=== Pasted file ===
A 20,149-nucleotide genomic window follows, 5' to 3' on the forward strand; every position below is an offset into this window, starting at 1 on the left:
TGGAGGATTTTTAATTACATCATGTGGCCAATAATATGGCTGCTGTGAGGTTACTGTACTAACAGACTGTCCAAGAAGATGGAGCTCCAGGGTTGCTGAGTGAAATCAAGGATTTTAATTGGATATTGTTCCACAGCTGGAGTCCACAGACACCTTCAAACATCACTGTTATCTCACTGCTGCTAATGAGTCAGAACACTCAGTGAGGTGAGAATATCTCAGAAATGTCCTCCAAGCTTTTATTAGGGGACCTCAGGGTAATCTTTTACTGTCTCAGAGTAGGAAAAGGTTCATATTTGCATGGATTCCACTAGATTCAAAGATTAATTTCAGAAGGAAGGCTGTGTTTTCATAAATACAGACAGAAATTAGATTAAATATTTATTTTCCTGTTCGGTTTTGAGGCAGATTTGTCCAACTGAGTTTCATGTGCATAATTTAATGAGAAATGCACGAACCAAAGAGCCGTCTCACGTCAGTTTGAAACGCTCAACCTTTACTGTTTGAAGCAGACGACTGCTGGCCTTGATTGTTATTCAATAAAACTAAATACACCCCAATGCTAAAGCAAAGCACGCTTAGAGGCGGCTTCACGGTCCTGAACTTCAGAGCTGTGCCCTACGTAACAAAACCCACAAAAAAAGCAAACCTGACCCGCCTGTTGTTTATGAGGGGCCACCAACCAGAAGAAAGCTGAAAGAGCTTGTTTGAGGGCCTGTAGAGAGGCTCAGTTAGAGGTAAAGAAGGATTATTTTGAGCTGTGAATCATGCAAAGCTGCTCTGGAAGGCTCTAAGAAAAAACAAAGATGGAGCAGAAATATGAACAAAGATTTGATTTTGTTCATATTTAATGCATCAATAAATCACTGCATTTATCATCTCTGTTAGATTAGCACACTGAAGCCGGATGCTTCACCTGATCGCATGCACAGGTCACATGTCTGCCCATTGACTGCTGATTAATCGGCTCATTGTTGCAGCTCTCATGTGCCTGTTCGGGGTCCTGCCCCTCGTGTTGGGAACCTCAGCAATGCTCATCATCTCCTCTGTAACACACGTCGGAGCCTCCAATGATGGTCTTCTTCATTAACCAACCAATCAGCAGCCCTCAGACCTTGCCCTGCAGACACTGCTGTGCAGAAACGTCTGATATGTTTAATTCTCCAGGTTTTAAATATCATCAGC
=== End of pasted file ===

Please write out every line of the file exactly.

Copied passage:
A 20,149-nucleotide genomic window follows, 5' to 3' on the forward strand; every position below is an offset into this window, starting at 1 on the left:
TGGAGGATTTTTAATTACATCATGTGGCCAATAATATGGCTGCTGTGAGGTTACTGTACTAACAGACTGTCCAAGAAGATGGAGCTCCAGGGTTGCTGAGTGAAATCAAGGATTTTAATTGGATATTGTTCCACAGCTGGAGTCCACAGACACCTTCAAACATCACTGTTATCTCACTGCTGCTAATGAGTCAGAACACTCAGTGAGGTGAGAATATCTCAGAAATGTCCTCCAAGCTTTTATTAGGGGACCTCAGGGTAATCTTTTACTGTCTCAGAGTAGGAAAAGGTTCATATTTGCATGGATTCCACTAGATTCAAAGATTAATTTCAGAAGGAAGGCTGTGTTTTCATAAATACAGACAGAAATTAGATTAAATATTTATTTTCCTGTTCGGTTTTGAGGCAGATTTGTCCAACTGAGTTTCATGTGCATAATTTAATGAGAAATGCACGAACCAAAGAGCCGTCTCACGTCAGTTTGAAACGCTCAACCTTTACTGTTTGAAGCAGACGACTGCTGGCCTTGATTGTTATTCAATAAAACTAAATACACCCCAATGCTAAAGCAAAGCACGCTTAGAGGCGGCTTCACGGTCCTGAACTTCAGAGCTGTGCCCTACGTAACAAAACCCACAAAAAAAGCAAACCTGACCCGCCTGTTGTTTATGAGGGGCCACCAACCAGAAGAAAGCTGAAAGAGCTTGTTTGAGGGCCTGTAGAGAGGCTCAGTTAGAGGTAAAGAAGGATTATTTTGAGCTGTGAATCATGCAAAGCTGCTCTGGAAGGCTCTAAGAAAAAACAAAGATGGAGCAGAAATATGAACAAAGATTTGATTTTGTTCATATTTAATGCATCAATAAATCACTGCATTTATCATCTCTGTTAGATTAGCACACTGAAGCCGGATGCTTCACCTGATCGCATGCACAGGTCACATGTCTGCCCATTGACTGCTGATTAATCGGCTCATTGTTGCAGCTCTCATGTGCCTGTTCGGGGTCCTGCCCCTCGTGTTGGGAACCTCAGCAATGCTCATCATCTCCTCTGTAACACACGTCGGAGCCTCCAATGATGGTCTTCTTCATTAACCAACCAATCAGCAGCCCTCAGACCTTGCCCTGCAGACACTGCTGTGCAGAAACGTCTGATATGTTTAATTCTCCAGGTTTTAAATATCATCAGC